“I can’t blame people for falling in love with the classic Englishness of the Morgan” says Kohli. “It was always my dream to have a home in England and for my kids to be educated here. Britain has spent a lot of time criticising itself over the last few years, but people all too easily forget what an amazing country that this is. The people, the manners, the humour, the sense of mutual respect. The history and its unique influence on the culture.”
Kohli is also a fan of the quintessential Englishness of sartorial style. “I’m a colourful guy and being Asian gives you a lot more latitude in terms of what you can wear. I like to embrace that when I’m ordering a suit by being a bit more daring and colourful”. Kohli also admits that he wasn’t always so debonair: “My parents helped pay for a very cheap suit when I applied for my first job in India. Looking back, it was a terrible suit — but I still got the job!”.
Early Affirmations As An Entrepreneur
It was that first job aged 21 which gave Kohli an early affirmation of his desire to become an entrepreneur. He was recruited directly out of the Indian Institute of Technology in Kanpur after studying Electrical Engineering and tasked with installing tachometers for Rabacomtel.
Whilst working on a project in a Toshiba factory, Kohli theorised that he could vastly improve the efficiency of the factory by installing a process controller. He sketched out a design and pitched it to the manager of the factory. “He threw me out” said Kohli. “But I was young and a bit arrogant, so I decided to try to meet the CEO of the company in Delhi”.
Kohli managed to find the CEO’s assistant who, after a lot of charming, told him the best way that he could contrive a meeting. “I remember the assistant to this day. Her name was Blossom. She helped me to get into the building and told me a time that I could walk in at the end of another meeting to meet the CEO. She gestured at the right moment, but when I walked in there were a lot of people there and I almost lost my nerve. But I gave my pitch.”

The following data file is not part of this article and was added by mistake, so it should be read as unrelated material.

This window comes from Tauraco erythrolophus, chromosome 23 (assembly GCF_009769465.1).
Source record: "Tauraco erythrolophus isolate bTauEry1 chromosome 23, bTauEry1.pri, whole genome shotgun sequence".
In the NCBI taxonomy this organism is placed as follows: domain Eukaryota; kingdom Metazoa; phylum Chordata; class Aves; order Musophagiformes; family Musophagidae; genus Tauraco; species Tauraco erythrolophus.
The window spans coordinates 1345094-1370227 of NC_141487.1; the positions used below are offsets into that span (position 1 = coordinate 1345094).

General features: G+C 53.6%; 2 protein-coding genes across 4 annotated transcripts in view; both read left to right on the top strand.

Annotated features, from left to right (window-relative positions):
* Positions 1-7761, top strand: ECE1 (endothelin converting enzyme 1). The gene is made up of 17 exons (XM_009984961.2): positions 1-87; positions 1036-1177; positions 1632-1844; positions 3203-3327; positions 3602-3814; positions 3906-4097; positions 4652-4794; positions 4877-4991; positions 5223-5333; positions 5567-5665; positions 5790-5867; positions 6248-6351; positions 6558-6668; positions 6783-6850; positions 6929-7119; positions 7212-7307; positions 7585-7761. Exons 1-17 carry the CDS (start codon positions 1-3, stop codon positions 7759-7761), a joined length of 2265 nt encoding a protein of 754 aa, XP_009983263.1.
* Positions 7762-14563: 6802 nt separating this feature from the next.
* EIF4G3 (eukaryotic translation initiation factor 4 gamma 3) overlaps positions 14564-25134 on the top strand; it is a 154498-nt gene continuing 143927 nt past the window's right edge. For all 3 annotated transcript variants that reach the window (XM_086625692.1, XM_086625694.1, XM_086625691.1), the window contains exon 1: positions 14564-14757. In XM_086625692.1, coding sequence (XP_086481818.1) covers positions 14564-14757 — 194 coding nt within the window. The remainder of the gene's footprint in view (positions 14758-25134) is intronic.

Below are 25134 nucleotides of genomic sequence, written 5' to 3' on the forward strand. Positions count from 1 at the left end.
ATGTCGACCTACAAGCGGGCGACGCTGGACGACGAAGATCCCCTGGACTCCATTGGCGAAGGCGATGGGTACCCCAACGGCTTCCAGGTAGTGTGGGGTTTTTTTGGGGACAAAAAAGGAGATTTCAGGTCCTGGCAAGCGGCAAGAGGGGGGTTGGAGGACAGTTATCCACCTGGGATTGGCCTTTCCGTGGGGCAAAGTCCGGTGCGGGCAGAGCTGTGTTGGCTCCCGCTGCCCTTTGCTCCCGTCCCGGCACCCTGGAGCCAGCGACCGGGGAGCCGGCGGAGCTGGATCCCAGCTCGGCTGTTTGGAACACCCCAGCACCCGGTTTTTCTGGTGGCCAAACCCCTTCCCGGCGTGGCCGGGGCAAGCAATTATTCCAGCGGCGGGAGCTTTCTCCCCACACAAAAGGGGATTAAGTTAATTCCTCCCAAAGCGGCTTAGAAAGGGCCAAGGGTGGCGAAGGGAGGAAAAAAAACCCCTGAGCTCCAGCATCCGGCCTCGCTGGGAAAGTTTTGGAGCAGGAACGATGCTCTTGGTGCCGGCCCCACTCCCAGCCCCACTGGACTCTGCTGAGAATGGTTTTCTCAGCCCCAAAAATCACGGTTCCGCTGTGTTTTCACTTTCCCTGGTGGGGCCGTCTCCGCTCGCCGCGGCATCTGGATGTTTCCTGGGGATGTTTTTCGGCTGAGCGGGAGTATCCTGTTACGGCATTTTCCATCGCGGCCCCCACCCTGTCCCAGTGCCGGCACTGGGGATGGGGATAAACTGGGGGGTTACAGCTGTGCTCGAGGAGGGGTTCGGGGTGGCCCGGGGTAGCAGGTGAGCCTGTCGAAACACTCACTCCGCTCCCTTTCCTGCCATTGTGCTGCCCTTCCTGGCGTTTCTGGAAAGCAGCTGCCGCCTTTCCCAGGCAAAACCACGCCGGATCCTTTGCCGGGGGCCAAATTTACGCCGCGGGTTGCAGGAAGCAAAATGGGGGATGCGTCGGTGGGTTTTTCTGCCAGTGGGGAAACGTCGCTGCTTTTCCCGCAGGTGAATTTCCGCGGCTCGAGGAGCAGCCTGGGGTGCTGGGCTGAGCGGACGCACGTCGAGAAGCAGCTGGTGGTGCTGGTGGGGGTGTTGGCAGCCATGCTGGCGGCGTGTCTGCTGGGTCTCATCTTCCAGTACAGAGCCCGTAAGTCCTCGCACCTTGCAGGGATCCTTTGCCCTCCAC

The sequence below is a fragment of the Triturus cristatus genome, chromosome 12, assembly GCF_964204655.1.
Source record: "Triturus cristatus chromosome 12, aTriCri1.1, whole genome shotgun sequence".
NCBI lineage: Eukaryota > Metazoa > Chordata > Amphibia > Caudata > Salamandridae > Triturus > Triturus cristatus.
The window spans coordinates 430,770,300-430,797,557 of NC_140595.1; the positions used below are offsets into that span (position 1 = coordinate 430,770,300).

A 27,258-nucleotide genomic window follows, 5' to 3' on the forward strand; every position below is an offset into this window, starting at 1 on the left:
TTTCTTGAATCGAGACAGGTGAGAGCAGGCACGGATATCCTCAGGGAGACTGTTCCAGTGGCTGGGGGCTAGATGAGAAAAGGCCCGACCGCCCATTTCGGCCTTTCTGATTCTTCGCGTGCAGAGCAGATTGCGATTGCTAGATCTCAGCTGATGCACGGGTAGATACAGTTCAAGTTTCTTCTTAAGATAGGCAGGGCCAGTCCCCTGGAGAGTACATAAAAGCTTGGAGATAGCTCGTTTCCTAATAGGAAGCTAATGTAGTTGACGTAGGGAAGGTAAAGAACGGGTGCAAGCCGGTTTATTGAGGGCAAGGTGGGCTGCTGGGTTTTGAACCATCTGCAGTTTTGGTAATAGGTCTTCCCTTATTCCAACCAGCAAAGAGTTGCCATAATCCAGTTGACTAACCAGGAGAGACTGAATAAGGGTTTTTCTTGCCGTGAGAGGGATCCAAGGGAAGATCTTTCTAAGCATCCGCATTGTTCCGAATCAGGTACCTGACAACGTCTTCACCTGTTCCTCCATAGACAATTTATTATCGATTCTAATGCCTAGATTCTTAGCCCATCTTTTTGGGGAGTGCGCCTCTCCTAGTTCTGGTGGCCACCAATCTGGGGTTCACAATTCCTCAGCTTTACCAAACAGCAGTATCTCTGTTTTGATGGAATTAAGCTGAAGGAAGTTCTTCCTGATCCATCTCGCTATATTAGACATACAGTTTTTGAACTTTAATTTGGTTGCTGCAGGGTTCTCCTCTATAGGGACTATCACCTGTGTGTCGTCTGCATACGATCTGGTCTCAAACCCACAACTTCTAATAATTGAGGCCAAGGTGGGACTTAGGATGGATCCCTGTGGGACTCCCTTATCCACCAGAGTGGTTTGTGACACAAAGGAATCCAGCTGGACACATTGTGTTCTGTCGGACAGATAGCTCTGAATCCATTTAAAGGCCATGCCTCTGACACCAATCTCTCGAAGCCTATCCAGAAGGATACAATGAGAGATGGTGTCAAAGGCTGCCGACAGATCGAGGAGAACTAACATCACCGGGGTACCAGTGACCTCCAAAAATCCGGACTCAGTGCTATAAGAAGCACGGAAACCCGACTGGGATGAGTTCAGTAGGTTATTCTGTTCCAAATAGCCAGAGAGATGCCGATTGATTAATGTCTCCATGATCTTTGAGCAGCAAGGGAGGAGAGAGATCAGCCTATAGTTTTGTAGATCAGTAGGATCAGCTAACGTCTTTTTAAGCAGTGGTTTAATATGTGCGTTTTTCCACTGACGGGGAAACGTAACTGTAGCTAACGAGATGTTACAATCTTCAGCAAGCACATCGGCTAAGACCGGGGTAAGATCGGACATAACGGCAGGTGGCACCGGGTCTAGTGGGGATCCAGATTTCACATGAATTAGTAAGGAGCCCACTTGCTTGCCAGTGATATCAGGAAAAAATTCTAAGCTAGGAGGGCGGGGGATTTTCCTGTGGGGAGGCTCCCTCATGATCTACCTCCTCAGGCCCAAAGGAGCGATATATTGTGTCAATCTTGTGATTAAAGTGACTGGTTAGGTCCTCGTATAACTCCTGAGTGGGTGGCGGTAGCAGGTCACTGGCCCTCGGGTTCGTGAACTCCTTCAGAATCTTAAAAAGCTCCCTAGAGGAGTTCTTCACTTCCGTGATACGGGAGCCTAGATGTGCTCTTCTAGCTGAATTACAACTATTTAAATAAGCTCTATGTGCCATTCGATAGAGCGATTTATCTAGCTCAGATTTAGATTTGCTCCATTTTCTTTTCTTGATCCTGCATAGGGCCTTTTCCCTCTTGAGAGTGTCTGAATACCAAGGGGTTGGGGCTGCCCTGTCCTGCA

A week later the manager of the factory was brought in to hear Kohli’s pitch and begrudgingly agreed that it was a good idea. But Kohli wasn’t around to see the installation of his design. In 1981 his mother, a Diplomat for the Indian Government, was posted to the United States. Kohli moved with her.
Prodigious Early Success…And Failure
“The United States really nurtured my early entrepreneurial ambitions” says Kohli, who remains effusive about the American style of doing business. By his late twenties he had founded a prosperous real estate company in Beverley Hills. The company would acquire distressed and foreclosed multi-unit residential properties at cents on the dollar from failing Savings and Loans, bankruptcy trustees and the Veterans Association; and then re-sell them as individual units at near-to market rates, often to the sitting tenants.
“It was a beautiful business” says Kohli, and “it was the kind of deal-making enterprise that you can only do in the US. Everyone involved was completely focused on getting deals done. We had three floors filled with people in our LA headquarters and the atmosphere was electric.” Kohli says that at one stage the company owned or managed over 3,000 residential units.
“I was riding high in my mid twenties” says Kohli. “There are certain things that you can only achieve with the energy and arrogance of youth, but I was also hubristic and I had started to put my trust into people that I should not have. My company was involved in more activities than I could keep good oversight of and as CEO I was culpable for decisions, so when things went wrong — very badly wrong — I, quite rightly, had to answer for it.”